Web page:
Lowering of blood glucose to nondiabetic levels in a hyperglycemic pig by allografting of fetal pig isletlike cell clusters
- Publication Type:
- Journal Article
- Transplantation, 2001, 71 (11), pp. 1671 - 1677
- Issue Date:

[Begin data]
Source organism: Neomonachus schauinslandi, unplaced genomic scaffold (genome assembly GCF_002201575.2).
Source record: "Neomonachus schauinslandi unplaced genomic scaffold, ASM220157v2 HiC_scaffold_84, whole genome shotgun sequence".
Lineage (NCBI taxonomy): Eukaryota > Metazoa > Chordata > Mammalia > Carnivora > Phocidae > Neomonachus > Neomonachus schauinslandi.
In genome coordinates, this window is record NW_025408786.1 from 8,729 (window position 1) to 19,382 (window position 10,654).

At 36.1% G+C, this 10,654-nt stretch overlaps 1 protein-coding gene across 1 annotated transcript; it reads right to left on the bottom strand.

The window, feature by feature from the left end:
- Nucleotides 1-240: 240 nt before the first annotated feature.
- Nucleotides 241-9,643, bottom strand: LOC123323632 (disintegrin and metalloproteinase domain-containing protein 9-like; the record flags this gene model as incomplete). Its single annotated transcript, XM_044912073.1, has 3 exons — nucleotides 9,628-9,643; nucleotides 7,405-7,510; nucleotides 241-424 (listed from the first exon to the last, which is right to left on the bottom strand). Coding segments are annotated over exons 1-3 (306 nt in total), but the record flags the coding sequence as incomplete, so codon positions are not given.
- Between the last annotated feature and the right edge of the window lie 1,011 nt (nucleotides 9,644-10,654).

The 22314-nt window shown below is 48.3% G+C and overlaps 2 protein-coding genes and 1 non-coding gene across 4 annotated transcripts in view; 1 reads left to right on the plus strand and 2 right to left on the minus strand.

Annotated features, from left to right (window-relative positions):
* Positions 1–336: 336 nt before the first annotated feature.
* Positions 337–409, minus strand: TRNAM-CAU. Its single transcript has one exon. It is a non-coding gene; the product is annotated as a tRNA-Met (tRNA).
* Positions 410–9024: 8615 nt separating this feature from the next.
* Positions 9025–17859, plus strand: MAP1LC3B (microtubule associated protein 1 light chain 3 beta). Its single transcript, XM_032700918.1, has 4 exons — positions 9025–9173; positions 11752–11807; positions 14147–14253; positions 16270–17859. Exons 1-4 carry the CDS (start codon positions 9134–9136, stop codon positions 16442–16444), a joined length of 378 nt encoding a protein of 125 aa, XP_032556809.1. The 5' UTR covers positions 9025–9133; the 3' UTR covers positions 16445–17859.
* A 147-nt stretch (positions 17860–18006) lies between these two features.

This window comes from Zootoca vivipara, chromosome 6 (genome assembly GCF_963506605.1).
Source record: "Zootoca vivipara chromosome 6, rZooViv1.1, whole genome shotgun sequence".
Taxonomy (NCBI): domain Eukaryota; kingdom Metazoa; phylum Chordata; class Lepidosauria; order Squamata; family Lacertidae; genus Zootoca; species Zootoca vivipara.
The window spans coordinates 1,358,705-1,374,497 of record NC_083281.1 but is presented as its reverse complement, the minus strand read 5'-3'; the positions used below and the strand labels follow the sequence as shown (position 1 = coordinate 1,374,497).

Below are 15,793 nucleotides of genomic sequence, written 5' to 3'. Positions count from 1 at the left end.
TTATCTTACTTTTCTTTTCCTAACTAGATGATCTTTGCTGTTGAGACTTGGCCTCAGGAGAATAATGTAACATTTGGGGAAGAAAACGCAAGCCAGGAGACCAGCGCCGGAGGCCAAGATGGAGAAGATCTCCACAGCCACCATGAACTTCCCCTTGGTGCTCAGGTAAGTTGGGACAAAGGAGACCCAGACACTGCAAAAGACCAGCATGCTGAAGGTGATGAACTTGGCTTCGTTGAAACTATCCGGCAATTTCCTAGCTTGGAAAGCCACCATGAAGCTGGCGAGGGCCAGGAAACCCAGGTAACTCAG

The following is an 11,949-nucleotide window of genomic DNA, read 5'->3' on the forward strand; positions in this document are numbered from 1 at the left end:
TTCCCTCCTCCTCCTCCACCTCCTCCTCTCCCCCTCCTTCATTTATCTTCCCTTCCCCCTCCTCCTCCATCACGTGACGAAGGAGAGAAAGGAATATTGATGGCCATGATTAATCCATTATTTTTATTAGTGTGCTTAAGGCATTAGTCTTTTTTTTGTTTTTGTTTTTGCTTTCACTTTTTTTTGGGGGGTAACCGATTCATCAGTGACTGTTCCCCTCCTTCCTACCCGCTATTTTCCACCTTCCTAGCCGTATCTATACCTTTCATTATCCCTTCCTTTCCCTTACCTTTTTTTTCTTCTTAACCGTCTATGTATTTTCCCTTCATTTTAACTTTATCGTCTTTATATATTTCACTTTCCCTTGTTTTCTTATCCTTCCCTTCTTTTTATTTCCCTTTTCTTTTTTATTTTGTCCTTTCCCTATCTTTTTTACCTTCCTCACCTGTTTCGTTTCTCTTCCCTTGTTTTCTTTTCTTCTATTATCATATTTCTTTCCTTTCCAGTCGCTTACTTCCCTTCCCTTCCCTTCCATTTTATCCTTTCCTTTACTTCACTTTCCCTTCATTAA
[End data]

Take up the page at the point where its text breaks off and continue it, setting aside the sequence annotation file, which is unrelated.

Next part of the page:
Background. Fetal pig isletlike cell clusters (ICCs) will differentiate when grafted into the thymus gland of outbred immunosuppressed nondiabetic pigs for up to 3 months. Whether these cells will survive for a similar period in a diabetic recipient and will mature with secretion of insulin to ameliorate the hyperglycemia is unknown. Methods. Between 40,000 and 125,000 ICCs (7,000 to 11,400 ICCs/kg) were injected into the thymus gland of five juvenile pigs immunosuppressed with cyclosporine and deoxyspergualin, and the animals were subsequently made diabetic by the injection of streptozotocin. Insulin was administered subcutaneously, with one pig dying from hypoglycemia. The animal with the least number of ICCs transplanted was killed 81 days later, and the graft was analyzed histologically. Blood glucose levels and porcine C-peptide in the remaining animals were monitored for a median of 101 days. Results. Histological analysis of the graft showed numerous epithelial cell clusters; the percentage of cells that contained insulin, glucagon, somatostatin, and pancreatic polypeptide were 61%, 64%, 25%, and 18%, respectively. Some cells contained more than one hormone. Porcine C-peptide was detected from 21 days after induction of diabetes but not before. In the pig receiving the most ICCs, blood glucose levels were lowered to nondiabetic levels 109 days after transplantation. Plasma C-peptide levels in response to glucagon in this pig steadily increased after grafting; peak levels were 0, 0.21, 0.45, and 0.52 ng/ml at 4, 21, 49, and 80 days after induction of diabetes compared to 0.09 ng/ml in control diabetic pigs. The secretion of C-peptide in response to oral and intravenous glucose and arginine also was greater than in untransplanted diabetic pigs, the pattern of secretion being consistent with developing fetal β cells as the source of the C-peptide. Pancreatic insulin content was 0.1 mU/mg, 4% of that in nondiabetic pigs, and the number of β cells per islet was 3 to 6 compared to 90 in nondiabetic controls. Conclusions. ICCs will differentiate and function for up to 111 days when transplanted into outbred immunosuppressed pigs rendered diabetic. Blood glucose levels can be lowered to nondiabetic levels when sufficient numbers of ICCs are grafted.
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